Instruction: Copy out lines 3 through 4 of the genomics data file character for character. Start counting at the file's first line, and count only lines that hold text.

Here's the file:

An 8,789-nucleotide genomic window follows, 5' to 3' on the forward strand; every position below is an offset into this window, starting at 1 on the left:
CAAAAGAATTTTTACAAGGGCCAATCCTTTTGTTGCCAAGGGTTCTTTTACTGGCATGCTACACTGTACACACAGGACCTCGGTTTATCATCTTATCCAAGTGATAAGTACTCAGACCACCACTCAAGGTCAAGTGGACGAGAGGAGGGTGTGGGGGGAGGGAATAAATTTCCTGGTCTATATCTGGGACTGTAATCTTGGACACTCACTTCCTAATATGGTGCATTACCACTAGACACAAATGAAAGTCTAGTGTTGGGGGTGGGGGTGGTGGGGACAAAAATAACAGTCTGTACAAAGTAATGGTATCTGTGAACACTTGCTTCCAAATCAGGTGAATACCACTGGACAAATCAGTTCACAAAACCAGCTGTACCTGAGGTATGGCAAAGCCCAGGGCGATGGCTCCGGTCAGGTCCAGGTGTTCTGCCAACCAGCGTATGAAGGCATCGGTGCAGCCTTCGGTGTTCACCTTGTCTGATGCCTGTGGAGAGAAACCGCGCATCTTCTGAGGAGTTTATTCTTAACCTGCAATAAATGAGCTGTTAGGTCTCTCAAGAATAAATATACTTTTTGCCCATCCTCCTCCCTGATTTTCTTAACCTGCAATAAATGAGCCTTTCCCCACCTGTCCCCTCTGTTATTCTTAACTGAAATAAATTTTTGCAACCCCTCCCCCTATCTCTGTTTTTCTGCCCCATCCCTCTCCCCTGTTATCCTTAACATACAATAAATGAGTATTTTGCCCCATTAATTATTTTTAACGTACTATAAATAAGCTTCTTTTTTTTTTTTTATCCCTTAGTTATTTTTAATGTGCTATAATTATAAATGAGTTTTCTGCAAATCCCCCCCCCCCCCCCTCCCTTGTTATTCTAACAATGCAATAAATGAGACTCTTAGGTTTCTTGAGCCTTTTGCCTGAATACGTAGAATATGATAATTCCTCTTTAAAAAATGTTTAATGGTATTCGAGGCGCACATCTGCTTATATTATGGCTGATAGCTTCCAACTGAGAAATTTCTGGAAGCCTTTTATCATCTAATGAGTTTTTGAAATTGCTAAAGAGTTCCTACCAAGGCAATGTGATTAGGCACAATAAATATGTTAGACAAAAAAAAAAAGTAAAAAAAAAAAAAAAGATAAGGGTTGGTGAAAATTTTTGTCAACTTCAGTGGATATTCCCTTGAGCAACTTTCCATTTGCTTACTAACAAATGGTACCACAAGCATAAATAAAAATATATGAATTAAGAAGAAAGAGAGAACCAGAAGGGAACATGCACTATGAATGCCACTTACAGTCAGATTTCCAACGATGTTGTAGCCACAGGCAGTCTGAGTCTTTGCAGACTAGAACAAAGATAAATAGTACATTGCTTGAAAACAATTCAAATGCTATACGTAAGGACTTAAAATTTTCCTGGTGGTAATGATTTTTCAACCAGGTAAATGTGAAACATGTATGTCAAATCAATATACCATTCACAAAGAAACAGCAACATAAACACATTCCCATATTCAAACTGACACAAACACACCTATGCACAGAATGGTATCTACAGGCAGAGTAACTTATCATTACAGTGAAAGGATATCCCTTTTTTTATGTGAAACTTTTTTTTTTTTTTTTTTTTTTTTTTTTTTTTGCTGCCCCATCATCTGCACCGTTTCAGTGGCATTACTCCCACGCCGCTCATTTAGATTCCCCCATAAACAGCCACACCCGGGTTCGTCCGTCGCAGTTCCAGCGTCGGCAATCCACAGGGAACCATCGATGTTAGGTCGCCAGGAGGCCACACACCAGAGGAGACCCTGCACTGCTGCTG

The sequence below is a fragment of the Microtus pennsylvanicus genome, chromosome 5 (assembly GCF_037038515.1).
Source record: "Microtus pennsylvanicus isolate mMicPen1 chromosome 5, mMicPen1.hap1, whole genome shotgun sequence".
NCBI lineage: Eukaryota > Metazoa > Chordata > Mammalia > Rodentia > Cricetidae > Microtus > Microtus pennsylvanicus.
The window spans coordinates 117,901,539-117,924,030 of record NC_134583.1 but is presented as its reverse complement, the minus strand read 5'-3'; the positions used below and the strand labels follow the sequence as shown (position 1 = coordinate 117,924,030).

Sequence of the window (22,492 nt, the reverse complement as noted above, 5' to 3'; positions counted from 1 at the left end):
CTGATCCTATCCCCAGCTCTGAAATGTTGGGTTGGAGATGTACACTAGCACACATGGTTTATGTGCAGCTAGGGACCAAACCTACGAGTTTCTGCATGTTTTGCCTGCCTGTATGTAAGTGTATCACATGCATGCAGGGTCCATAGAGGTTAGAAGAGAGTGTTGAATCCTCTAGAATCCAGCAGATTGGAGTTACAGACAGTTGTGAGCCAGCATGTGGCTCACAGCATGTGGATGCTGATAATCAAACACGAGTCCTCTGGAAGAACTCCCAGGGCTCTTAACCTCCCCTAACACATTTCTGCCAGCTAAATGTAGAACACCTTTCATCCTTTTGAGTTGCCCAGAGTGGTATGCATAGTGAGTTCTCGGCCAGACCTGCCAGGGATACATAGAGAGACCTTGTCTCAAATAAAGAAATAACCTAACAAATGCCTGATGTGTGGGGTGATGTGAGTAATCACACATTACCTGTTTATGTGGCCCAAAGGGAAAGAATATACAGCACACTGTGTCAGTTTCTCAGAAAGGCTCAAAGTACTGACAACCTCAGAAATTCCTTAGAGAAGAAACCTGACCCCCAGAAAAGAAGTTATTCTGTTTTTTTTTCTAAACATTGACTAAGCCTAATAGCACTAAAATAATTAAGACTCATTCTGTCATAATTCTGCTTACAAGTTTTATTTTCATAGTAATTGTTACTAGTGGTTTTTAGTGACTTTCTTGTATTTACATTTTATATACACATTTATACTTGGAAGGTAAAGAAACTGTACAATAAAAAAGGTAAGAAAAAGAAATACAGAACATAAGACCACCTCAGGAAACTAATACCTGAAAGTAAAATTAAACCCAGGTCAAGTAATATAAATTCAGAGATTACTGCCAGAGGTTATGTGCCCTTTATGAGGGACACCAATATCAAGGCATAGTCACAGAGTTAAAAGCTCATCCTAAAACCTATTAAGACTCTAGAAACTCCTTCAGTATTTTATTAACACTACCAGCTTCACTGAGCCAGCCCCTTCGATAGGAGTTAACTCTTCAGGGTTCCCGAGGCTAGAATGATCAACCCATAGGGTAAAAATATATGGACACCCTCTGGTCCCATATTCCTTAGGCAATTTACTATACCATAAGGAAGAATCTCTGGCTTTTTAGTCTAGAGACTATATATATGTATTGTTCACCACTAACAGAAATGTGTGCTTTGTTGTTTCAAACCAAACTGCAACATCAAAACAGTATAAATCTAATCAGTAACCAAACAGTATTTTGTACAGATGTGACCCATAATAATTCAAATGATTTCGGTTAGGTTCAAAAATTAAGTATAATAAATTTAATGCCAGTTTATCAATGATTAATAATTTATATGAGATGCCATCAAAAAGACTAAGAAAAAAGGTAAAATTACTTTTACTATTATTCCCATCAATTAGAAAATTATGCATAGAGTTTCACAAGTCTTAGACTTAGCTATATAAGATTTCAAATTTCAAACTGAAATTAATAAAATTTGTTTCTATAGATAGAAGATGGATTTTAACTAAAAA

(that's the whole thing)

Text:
The sequence below is a fragment of the Microtus pennsylvanicus genome, chromosome 5 (assembly GCF_037038515.1).
Source record: "Microtus pennsylvanicus isolate mMicPen1 chromosome 5, mMicPen1.hap1, whole genome shotgun sequence".